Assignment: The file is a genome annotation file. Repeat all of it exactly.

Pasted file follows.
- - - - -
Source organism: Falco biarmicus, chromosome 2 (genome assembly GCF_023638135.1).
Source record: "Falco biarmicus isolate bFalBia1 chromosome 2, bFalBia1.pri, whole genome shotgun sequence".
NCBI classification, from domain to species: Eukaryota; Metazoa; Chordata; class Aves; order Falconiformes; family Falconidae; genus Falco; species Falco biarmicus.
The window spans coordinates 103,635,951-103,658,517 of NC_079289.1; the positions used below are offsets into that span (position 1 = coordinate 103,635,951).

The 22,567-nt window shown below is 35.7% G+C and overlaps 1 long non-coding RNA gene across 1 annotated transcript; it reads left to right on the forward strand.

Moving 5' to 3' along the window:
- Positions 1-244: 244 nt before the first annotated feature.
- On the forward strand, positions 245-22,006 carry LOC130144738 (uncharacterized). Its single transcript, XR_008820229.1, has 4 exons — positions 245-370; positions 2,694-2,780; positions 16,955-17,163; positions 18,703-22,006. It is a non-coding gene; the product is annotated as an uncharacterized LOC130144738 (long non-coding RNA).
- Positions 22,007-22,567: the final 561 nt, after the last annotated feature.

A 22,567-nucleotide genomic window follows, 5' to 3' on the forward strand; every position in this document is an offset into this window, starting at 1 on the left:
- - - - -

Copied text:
Source organism: Falco biarmicus, chromosome 2 (genome assembly GCF_023638135.1).
Source record: "Falco biarmicus isolate bFalBia1 chromosome 2, bFalBia1.pri, whole genome shotgun sequence".
NCBI classification, from domain to species: Eukaryota; Metazoa; Chordata; class Aves; order Falconiformes; family Falconidae; genus Falco; species Falco biarmicus.
The window spans coordinates 103,635,951-103,658,517 of NC_079289.1; the positions used below are offsets into that span (position 1 = coordinate 103,635,951).

The 22,567-nt window shown below is 35.7% G+C and overlaps 1 long non-coding RNA gene across 1 annotated transcript; it reads left to right on the forward strand.

Moving 5' to 3' along the window:
- Positions 1-244: 244 nt before the first annotated feature.
- On the forward strand, positions 245-22,006 carry LOC130144738 (uncharacterized). Its single transcript, XR_008820229.1, has 4 exons — positions 245-370; positions 2,694-2,780; positions 16,955-17,163; positions 18,703-22,006. It is a non-coding gene; the product is annotated as an uncharacterized LOC130144738 (long non-coding RNA).
- Positions 22,007-22,567: the final 561 nt, after the last annotated feature.

A 22,567-nucleotide genomic window follows, 5' to 3' on the forward strand; every position in this document is an offset into this window, starting at 1 on the left: